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Hurricanes are slowing, which could be a big problem

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According to NOAA, inland flooding accounts for more than 50% of hurricane-related deaths each year. While this sounds like good news, it isn't: It's not that hurricanes' wind speeds are diminishing, but instead how fast the entire storm moves, a new study reports. In the Atlantic region, storms moved 20 percent slower over land, the study found.

The study published in Nature this week by United States weather experts shows the problem weather systems are taking longer to travel across the planet. A slow storm increases the risk of damaging floods.

Hurricane Harvey lingered over south Texas for more than a week last September, dumping up to 60 inches of rain that left most of Houston underwater and resulted in 93 deaths.

"The poles tend to become disproportionately warmer than the tropics do under global warming", Kossin said.

Kossin told Nature that a 10% slow-down in storm speed corresponds to a 10% increase in rainfall when a hurricane makes landfall.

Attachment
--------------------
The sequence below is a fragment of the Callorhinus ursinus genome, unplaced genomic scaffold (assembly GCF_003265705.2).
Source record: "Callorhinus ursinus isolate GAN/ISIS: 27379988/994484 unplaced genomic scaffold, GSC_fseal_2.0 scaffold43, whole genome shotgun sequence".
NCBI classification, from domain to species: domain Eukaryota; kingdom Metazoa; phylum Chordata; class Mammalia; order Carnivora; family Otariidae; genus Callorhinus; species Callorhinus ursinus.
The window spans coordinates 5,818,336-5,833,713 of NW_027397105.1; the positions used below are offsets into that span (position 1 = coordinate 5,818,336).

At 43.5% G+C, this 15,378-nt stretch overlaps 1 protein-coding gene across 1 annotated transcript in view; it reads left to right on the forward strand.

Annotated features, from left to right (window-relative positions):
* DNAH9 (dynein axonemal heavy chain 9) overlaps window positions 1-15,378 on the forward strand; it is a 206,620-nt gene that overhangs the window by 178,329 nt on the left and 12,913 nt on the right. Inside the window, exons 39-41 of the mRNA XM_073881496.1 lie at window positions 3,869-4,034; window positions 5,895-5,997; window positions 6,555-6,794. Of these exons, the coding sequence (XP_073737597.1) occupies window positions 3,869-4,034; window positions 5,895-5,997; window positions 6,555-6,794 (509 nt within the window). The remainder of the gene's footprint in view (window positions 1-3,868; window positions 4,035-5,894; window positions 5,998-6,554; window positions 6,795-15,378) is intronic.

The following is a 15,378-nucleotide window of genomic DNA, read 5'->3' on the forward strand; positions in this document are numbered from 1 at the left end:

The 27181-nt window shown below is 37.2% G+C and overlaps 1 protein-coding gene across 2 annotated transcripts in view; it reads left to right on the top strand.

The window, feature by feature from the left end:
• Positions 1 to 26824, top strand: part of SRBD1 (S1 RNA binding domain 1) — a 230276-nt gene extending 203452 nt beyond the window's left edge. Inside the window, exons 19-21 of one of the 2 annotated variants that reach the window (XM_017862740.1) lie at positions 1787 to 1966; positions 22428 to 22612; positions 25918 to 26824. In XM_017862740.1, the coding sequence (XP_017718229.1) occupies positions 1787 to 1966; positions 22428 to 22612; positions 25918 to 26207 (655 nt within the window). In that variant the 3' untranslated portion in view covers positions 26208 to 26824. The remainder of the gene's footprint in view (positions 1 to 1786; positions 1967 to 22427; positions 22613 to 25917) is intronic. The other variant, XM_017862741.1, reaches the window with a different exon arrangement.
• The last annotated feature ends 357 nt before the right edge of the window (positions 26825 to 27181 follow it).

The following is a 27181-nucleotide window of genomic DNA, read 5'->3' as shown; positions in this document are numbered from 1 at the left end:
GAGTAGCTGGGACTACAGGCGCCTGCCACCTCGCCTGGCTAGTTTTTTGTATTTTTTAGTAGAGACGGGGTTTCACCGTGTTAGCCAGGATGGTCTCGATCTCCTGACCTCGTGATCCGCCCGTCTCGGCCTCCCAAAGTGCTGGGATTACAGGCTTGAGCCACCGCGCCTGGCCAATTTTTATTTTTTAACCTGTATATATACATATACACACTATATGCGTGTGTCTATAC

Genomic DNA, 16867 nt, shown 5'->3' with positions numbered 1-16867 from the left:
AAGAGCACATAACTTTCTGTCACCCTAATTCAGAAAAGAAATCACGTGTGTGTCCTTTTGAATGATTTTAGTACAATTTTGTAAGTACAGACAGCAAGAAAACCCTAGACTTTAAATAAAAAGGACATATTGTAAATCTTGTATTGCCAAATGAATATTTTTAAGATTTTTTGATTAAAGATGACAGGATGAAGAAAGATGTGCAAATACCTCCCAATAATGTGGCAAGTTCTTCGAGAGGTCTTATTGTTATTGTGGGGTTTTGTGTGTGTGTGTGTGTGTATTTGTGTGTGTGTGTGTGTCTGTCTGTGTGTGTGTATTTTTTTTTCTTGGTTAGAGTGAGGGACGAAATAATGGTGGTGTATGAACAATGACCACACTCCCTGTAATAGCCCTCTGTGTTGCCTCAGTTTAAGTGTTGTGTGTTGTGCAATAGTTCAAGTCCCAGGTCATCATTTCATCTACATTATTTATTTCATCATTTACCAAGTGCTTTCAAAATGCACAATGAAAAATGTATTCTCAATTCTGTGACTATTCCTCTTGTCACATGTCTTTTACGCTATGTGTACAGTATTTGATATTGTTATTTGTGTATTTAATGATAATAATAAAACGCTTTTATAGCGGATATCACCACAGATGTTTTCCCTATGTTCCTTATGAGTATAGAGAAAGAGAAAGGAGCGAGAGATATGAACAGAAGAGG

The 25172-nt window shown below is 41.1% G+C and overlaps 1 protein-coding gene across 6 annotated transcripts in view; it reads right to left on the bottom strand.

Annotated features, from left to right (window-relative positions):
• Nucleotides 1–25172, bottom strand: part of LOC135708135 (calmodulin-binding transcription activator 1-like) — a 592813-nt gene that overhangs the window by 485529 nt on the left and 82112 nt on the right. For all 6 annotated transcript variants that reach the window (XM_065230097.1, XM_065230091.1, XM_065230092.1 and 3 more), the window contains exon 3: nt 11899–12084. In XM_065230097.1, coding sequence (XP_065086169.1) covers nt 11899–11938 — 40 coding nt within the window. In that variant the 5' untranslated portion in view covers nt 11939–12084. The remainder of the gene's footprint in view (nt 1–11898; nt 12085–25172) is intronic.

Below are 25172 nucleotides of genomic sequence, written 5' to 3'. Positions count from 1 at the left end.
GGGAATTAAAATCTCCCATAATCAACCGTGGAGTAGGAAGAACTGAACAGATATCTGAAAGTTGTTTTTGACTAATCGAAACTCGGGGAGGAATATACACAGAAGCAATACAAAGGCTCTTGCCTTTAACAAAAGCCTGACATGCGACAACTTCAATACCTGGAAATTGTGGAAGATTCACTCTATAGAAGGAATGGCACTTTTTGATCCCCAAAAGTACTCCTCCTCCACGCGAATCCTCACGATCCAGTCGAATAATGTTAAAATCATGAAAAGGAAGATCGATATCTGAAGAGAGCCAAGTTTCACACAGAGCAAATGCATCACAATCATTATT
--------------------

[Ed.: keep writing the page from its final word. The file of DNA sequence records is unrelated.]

Scientists expect climate change is going to make tropical cyclones - including hurricanes - more severe.

For instance, it is expected that hurricanes will rain about 7 to 10 percent more per degree Celsius (1.8 degrees Fahrenheit) of warming, as the atmosphere retains more water vapor, Kossin explained.

Unhurried hurricanes also mean strong winds blowing more often over the same place and possibly more storm surge, Kossin said. However, scientists have struggled to isolate the impacts of climate change on the characteristics of extreme weather events.

This means the more time they spend above land, the more devastation they can wreak with rainfall and storm-induced damages. So it isn't clear just how much of the change that Kossin found is actually attributable to human-induced climate change.

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